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Health report: Grown-ups need vaccinations as well

Many adults don’t realize vaccines can wear off

POSTED: February 6, 2008 5:04 a.m.

A recent national report says many adults aren't getting the immunizations they need. The Hall County Health Department provides these vaccines, including, left to right, shingles; pneumonia; tetanus, diphtheria and pertussis; measles, mumps and rubella; meningitis; and in the syringe; hepatitis A and B.

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When you were a kid, you dreaded going to the doctor because you were afraid you’d have to get a shot. Now, you don’t have to worry about that anymore.

But medical experts say maybe you should.

"People don’t realize that vaccines are something they need throughout their life," said Ben Sloat, adult immunization coordinator for the Georgia Department of Human Resources.

According to a report released last week by the National Foundation for Infectious Diseases, many adults could benefit from protection from a variety of diseases, but they aren’t getting vaccinated.

"It’s definitely a concern," said Dr. Christy Wagner, a family practice physician at the Neighborhood Healthcare Center on Thompson Bridge Road. "There are very serious consequences for some of these diseases, particularly if you’re in a high-risk category."

There are several reasons an adult might need vaccinations. Some may have never received their full series of immunizations during childhood. Those who did get shots decades ago may need boosters now, because immunity can fade over time. Also, there are some vaccines that are particularly targeted to older adults, such as those for shingles and pneumonia.

With Georgia’s large immigrant population, Sloat said there could be a significant number of adults who’ve never been immunized.

"The school vaccination program has been around since the 1960s," he said. "But if someone grew up outside Georgia or outside of the country, they may not have received all of their shots."

Wagner said doctors don’t always know which shots their patients have had or what they might need, often because they don’t ask. But Wagner said doctors need to pursue the issue more aggressively. There’s also a lack of follow-up, Wagner said.

Even when doctors do recommend vaccinations, Wagner said they often meet with resistance from patients.

"There’s a lot of fear," she said. "A lot of adults remember having bad reactions to vaccinations when they were children."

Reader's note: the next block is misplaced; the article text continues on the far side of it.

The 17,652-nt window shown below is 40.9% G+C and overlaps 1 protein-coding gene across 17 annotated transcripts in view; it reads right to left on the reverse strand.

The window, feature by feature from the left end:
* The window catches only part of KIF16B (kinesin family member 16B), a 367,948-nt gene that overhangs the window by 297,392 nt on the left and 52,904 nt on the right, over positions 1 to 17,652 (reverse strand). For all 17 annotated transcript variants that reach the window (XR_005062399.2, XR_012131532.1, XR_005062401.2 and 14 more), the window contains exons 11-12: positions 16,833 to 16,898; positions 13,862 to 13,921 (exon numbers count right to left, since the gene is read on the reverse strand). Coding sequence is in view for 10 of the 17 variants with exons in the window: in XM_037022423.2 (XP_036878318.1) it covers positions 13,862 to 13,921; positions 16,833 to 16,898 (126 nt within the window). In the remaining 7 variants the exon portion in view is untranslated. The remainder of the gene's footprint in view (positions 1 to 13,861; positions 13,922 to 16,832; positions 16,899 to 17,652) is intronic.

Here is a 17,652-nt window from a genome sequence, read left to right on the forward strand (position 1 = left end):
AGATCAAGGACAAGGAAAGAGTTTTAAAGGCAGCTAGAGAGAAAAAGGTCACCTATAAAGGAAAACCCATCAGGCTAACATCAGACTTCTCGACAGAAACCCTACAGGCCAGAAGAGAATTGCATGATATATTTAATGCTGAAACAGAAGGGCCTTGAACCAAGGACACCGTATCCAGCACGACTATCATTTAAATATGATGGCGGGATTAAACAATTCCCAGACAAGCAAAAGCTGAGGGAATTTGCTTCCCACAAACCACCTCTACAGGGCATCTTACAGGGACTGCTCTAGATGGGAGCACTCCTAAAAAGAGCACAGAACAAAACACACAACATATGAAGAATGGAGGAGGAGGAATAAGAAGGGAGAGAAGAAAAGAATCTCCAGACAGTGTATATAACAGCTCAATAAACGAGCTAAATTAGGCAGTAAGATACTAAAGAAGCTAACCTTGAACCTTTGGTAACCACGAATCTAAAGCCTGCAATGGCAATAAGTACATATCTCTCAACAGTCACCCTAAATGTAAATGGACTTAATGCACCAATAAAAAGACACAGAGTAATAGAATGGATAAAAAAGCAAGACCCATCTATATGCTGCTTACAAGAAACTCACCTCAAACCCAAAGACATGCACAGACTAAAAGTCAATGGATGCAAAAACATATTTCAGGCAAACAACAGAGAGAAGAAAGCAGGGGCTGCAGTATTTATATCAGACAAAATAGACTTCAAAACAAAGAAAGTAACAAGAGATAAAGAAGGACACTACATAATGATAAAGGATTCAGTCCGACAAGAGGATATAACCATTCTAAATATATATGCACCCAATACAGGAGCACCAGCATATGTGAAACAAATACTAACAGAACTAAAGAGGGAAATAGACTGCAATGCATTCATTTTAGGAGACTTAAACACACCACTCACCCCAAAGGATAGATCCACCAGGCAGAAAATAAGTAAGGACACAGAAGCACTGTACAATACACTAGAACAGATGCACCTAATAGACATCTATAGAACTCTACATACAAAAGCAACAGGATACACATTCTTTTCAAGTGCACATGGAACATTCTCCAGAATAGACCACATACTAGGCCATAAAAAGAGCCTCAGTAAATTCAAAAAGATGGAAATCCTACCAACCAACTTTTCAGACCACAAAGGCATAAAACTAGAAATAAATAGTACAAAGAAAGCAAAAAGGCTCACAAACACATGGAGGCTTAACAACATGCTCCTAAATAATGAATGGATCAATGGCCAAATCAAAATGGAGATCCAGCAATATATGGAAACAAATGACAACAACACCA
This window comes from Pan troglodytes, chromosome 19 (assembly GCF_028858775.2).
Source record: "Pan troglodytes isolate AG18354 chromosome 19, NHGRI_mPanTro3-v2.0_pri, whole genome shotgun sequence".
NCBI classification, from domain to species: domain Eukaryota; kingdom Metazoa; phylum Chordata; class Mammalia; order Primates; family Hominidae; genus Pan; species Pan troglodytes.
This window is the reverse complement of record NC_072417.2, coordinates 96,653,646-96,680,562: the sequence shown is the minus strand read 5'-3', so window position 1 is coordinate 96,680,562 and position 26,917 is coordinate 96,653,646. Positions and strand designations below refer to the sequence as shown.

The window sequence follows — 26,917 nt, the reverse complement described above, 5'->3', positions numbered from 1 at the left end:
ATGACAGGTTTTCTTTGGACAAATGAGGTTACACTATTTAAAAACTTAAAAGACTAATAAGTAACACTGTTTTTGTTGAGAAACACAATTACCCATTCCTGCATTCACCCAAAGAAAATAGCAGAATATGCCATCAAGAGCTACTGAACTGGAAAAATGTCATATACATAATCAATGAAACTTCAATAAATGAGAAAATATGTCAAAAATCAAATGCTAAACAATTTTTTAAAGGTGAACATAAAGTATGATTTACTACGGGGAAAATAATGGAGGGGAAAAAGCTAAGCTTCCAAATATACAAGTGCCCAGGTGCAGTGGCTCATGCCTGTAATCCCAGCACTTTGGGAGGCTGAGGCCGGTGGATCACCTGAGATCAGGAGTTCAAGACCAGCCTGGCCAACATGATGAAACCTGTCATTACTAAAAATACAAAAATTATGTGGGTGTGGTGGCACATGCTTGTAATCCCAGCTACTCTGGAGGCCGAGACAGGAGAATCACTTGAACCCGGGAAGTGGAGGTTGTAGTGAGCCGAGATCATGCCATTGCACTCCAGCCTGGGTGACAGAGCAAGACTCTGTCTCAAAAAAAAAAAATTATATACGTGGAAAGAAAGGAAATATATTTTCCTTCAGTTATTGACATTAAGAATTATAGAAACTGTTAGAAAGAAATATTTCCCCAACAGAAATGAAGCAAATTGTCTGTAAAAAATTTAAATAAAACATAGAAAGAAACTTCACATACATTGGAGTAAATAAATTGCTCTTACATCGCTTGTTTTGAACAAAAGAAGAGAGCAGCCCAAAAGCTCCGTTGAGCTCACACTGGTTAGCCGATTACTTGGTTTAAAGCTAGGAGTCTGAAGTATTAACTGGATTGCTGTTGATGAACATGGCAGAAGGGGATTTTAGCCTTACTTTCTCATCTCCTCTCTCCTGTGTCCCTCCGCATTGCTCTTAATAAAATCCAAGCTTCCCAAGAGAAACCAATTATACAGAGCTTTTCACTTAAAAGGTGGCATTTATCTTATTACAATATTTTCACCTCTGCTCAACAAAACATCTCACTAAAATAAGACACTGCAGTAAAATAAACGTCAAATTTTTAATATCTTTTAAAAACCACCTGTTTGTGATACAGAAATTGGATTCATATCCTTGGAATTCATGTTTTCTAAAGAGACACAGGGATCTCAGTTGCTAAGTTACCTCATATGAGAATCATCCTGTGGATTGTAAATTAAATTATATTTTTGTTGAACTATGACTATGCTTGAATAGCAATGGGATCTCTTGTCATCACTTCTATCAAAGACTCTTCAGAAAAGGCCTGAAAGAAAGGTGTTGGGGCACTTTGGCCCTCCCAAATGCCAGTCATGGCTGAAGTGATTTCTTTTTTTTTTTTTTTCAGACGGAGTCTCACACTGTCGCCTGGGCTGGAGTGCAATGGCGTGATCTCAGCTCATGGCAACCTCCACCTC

But these days, most vaccines are made from "killed," not live, viruses and bacteria. So while the patient may have a localized reaction such as bruising at the injection site, the shot cannot give them the disease it’s supposed to be protecting against.

Sometimes patients need to be convinced why a shot is advisable. One argument, Wagner said, is that even if the person isn’t interested in protecting their own health, "these vaccines are important for protecting those around you, especially if you live with someone who has a suppressed immune system."

A disease that only produces a day or two of mild illness in a healthy adult could be fatal if it’s passed on to a family member who has cancer or HIV, she said.

Wagner particularly tries to persuade patients to get the Dtap, which she said is usually covered by insurance.

"You need a tetanus booster every 10 years, and this vaccine also protects you and your family against pertussis," she said.

Pertussis, or whooping cough, has made a comeback in recent years. The illness can last for weeks and produces a cough so violent it can crack a rib, cause vomiting or leave the patient gasping for breath.

For patients older than 60, Wagner strongly recommends immunizations for influenza, pneumonia and shingles.

Shingles is caused by the same virus that causes chicken pox. After someone has had chicken pox, the virus can stay dormant in the body for decades, then suddenly re-emerge as shingles. It usually starts as a rash on one side of the body, then progresses to excruciating pain that can last for months.

But Wagner said many patients don’t know the disease is preventable. "(The vaccine) is fairly new, and a lot of patients just don’t realize it’s there," she said.

Another new, and somewhat controversial, vaccine is the one for human papillomavirus (HPV). It can help prevent both genital warts and cervical cancer, but it’s most effective if the woman has not yet contracted HPV, a sexually transmitted disease. It’s recommended for girls and women ages 11 to 26.

But the HPV vaccine has to be administered in three separate doses, and it’s pricey. Dave Palmer, spokesman for District 2 Public Health in Gainesville, said the three-shot series costs $450 at the Hall County Health Department.

"The HPV and shingles vaccines are so expensive we don’t keep them on site, so people have to make an appointment ahead of time and we order the shots for them," he said.

Prices vary among individual health departments, but in Hall the shingles vaccine costs $170. The three-shot hepatitis B vaccine, which does not have to be pre-ordered, costs $177 for the series.

Some vaccines are much more affordable. The tetanus and MMR shots each cost $14 at the Hall health department. Flu shots are $25; pneumonia $35.

There is a federal Vaccines for Children program that pays for shots for low-income kids. But no such program exists for adults.

Lack of insurance is a major reason people don’t get immunized, Palmer said. But they should consider it an investment in their health.

"Prevention is definitely better than treatment," he said.


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